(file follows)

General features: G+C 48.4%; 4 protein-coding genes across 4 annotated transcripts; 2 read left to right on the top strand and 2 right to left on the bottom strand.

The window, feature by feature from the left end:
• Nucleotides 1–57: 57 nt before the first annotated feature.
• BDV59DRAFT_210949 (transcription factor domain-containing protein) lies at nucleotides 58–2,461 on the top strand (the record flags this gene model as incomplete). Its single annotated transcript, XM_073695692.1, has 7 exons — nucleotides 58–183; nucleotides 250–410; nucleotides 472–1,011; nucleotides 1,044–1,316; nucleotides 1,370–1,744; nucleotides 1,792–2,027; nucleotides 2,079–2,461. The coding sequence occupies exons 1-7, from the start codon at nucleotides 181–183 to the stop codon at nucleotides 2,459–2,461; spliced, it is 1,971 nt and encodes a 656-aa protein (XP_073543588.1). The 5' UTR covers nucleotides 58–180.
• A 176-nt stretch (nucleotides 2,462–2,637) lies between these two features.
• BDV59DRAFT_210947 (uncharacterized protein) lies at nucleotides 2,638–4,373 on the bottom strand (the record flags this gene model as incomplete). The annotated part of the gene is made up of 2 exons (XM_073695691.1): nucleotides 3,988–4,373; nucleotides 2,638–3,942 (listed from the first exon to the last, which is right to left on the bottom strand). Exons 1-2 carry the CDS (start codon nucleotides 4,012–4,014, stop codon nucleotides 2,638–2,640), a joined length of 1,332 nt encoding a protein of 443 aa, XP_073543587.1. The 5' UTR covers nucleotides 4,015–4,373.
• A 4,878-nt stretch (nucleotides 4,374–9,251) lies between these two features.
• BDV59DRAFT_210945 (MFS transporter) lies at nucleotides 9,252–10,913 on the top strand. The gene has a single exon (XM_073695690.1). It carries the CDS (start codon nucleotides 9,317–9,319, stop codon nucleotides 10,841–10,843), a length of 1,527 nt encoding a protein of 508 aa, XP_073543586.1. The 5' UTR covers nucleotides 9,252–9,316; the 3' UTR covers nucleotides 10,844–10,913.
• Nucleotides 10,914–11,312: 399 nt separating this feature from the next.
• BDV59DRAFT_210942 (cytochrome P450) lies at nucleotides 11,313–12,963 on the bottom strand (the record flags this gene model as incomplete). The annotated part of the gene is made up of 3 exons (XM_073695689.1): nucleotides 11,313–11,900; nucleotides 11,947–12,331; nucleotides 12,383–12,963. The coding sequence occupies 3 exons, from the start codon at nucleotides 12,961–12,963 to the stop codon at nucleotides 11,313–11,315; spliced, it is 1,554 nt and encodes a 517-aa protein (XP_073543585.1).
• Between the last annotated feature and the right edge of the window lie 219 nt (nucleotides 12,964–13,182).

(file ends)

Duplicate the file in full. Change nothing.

General features: G+C 48.4%; 4 protein-coding genes across 4 annotated transcripts; 2 read left to right on the top strand and 2 right to left on the bottom strand.

The window, feature by feature from the left end:
• Nucleotides 1–57: 57 nt before the first annotated feature.
• BDV59DRAFT_210949 (transcription factor domain-containing protein) lies at nucleotides 58–2,461 on the top strand (the record flags this gene model as incomplete). Its single annotated transcript, XM_073695692.1, has 7 exons — nucleotides 58–183; nucleotides 250–410; nucleotides 472–1,011; nucleotides 1,044–1,316; nucleotides 1,370–1,744; nucleotides 1,792–2,027; nucleotides 2,079–2,461. The coding sequence occupies exons 1-7, from the start codon at nucleotides 181–183 to the stop codon at nucleotides 2,459–2,461; spliced, it is 1,971 nt and encodes a 656-aa protein (XP_073543588.1). The 5' UTR covers nucleotides 58–180.
• A 176-nt stretch (nucleotides 2,462–2,637) lies between these two features.
• BDV59DRAFT_210947 (uncharacterized protein) lies at nucleotides 2,638–4,373 on the bottom strand (the record flags this gene model as incomplete). The annotated part of the gene is made up of 2 exons (XM_073695691.1): nucleotides 3,988–4,373; nucleotides 2,638–3,942 (listed from the first exon to the last, which is right to left on the bottom strand). Exons 1-2 carry the CDS (start codon nucleotides 4,012–4,014, stop codon nucleotides 2,638–2,640), a joined length of 1,332 nt encoding a protein of 443 aa, XP_073543587.1. The 5' UTR covers nucleotides 4,015–4,373.
• A 4,878-nt stretch (nucleotides 4,374–9,251) lies between these two features.
• BDV59DRAFT_210945 (MFS transporter) lies at nucleotides 9,252–10,913 on the top strand. The gene has a single exon (XM_073695690.1). It carries the CDS (start codon nucleotides 9,317–9,319, stop codon nucleotides 10,841–10,843), a length of 1,527 nt encoding a protein of 508 aa, XP_073543586.1. The 5' UTR covers nucleotides 9,252–9,316; the 3' UTR covers nucleotides 10,844–10,913.
• Nucleotides 10,914–11,312: 399 nt separating this feature from the next.
• BDV59DRAFT_210942 (cytochrome P450) lies at nucleotides 11,313–12,963 on the bottom strand (the record flags this gene model as incomplete). The annotated part of the gene is made up of 3 exons (XM_073695689.1): nucleotides 11,313–11,900; nucleotides 11,947–12,331; nucleotides 12,383–12,963. The coding sequence occupies 3 exons, from the start codon at nucleotides 12,961–12,963 to the stop codon at nucleotides 11,313–11,315; spliced, it is 1,554 nt and encodes a 517-aa protein (XP_073543585.1).
• Between the last annotated feature and the right edge of the window lie 219 nt (nucleotides 12,964–13,182).